Assessment & Selection

Peer Perspective Can Predict an Executive’s Success

Oct. 6th, 2015

In most instances, predicting an executive’s success is as difficult as it is necessary. Each tool, while providing some value, ends up being imperfect:

  • Business metrics from past projects or positions are the easiest to obtain, but they only give a retrospective picture — and an incomplete one at that.
  • Manager evaluations can provide a broader perspective, but are prone to bias and “playing favorites.” A full 360° survey does much better, but only if there is enough data to factor out office politics.
  • Formal assessments fare better as an objective measure of capabilities. But even these can be somewhat removed from the exact responsibilities of a particular role.

So what measures of executive ability best predict an executive’s success?

The nuanced answer is: a mix of all of them. The more data you can collect, the more likely you are to get the whole picture.

But the more bold (and surprising) answer is: Ask peers what they think about an executive’s performance.

We discovered this correlation when looking at data from thousands of 360° surveys conducted over a six-year period, evaluating over 1,500 executives who were being groomed for promotion. Many of these surveys were conducted for the same individual over several years, giving us a paper trail of historical performance data.

We culled the data to see which groups could best predict an executive’s success: managers; direct reports; peers; or clients and vendors. Of these groups, peers were usually the most spot-on when it came to predicting an executive’s success. They also tended to give the most candid feedback.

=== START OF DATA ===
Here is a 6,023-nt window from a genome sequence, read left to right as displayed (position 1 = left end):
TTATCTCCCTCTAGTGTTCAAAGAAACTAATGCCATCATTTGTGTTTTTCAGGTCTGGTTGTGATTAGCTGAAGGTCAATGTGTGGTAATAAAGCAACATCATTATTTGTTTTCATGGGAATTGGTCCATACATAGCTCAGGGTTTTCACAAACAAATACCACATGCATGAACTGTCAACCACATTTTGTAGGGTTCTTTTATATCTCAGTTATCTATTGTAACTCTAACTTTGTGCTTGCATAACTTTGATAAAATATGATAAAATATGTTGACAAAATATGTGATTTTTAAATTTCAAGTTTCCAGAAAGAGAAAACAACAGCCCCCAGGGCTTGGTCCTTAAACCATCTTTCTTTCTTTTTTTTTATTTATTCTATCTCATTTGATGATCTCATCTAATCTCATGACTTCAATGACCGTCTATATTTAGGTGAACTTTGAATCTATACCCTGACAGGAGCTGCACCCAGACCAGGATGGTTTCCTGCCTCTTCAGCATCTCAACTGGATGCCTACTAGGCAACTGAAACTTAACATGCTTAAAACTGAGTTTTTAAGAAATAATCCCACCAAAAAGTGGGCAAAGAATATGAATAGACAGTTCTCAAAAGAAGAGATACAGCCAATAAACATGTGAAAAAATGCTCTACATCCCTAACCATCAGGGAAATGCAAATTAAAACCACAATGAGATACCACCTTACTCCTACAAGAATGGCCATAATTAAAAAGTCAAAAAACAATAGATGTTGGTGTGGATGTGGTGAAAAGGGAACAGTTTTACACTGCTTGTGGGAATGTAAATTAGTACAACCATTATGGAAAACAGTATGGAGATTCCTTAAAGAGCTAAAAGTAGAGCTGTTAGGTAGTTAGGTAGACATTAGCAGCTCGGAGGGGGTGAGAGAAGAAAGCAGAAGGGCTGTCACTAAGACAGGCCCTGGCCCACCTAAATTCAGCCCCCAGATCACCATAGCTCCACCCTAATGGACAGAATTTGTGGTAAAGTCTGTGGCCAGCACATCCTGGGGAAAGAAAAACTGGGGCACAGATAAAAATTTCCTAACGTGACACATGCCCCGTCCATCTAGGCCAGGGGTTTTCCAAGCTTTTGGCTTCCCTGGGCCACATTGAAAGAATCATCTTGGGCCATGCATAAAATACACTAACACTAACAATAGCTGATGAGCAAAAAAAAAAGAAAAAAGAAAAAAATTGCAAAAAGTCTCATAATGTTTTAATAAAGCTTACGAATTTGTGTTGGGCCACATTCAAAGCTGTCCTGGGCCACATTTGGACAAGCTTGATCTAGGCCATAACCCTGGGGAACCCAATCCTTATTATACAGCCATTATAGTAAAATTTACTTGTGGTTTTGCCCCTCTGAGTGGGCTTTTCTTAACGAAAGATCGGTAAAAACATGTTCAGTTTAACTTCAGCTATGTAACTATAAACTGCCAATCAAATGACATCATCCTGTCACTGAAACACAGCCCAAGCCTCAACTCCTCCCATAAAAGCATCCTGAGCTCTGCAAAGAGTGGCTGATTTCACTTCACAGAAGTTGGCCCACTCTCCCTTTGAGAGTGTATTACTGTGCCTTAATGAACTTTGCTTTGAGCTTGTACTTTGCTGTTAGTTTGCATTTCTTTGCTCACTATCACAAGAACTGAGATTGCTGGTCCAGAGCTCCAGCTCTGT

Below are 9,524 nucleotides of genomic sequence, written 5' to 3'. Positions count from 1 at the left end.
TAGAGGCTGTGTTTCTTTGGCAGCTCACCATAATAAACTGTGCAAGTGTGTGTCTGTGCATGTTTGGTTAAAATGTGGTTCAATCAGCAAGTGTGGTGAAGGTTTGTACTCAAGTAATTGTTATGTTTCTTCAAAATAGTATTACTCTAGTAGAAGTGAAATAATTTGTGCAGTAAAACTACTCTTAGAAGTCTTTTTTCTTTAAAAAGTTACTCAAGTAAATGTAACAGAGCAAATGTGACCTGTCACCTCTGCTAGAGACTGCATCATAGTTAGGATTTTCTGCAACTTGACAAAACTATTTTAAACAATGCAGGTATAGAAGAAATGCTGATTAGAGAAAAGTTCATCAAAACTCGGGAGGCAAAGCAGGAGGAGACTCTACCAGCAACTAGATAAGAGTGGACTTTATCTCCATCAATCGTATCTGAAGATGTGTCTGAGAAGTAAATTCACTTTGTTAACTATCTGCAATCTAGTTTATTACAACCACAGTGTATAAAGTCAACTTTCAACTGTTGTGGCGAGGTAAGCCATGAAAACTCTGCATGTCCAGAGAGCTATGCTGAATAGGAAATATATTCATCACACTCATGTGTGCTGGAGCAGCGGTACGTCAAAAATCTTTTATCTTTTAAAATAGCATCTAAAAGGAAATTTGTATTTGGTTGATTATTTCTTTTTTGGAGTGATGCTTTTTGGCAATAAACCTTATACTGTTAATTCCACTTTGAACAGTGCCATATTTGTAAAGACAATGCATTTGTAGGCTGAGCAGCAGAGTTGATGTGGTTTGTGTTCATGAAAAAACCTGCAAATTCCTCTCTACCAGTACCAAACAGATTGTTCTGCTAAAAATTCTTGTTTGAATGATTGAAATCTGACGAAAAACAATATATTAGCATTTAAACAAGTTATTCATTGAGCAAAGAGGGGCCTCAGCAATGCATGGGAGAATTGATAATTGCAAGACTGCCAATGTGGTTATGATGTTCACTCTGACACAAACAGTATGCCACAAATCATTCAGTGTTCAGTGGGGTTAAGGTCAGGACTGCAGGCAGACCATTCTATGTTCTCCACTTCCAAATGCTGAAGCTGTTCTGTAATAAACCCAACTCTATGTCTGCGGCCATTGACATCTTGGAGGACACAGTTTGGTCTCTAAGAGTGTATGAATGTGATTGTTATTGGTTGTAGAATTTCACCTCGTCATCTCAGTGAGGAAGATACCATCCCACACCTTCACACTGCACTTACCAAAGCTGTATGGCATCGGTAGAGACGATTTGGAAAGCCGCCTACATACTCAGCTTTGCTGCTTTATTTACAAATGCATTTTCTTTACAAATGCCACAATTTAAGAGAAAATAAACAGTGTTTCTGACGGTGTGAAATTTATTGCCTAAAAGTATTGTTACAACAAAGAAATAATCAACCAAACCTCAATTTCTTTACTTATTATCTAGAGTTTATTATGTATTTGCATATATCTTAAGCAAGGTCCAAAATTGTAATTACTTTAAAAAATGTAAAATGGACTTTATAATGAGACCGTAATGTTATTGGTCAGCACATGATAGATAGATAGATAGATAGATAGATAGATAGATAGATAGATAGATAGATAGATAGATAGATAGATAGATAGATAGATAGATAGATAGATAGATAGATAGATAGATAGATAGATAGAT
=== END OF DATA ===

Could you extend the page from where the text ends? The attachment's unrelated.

What Explains Peers’ Ability to Predict an Executive’s Success?

Though we didn’t study this formally, anecdotal evidence suggests that politics play a role here.

When direct reports are asked to complete a 360° survey, for example, they tend toward the extremes. Sometimes they are fearful that criticism will impact their working relationship negatively, and end up giving an overly glowing report. But if the working relationship is already poor, direct reports might be overly negative — in essence, they could use the 360° survey to vent about their supervisor.

For their part, managers might not have the best grasp of an executive’s day-to-day work habits. What they don’t know can be too easily filled in by their own biases, similar to the halo effect.

Peers, by contrast, need neither flatter nor fear the executive under examination. They also tend to be in the best place to evaluate the executive’s day-to-day performance. And even though they might still play favorites, peers are more likely to rate honestly out of a sense of professional integrity.

We concluded that 360° surveys are a good tool for assessing an executive’s performance — and if you are looking to gauge future success in particular, pay close attention to peers’ ratings. When paired with assessment tools, multi-rater surveys can provide a more objective picture of an executive’s future performance.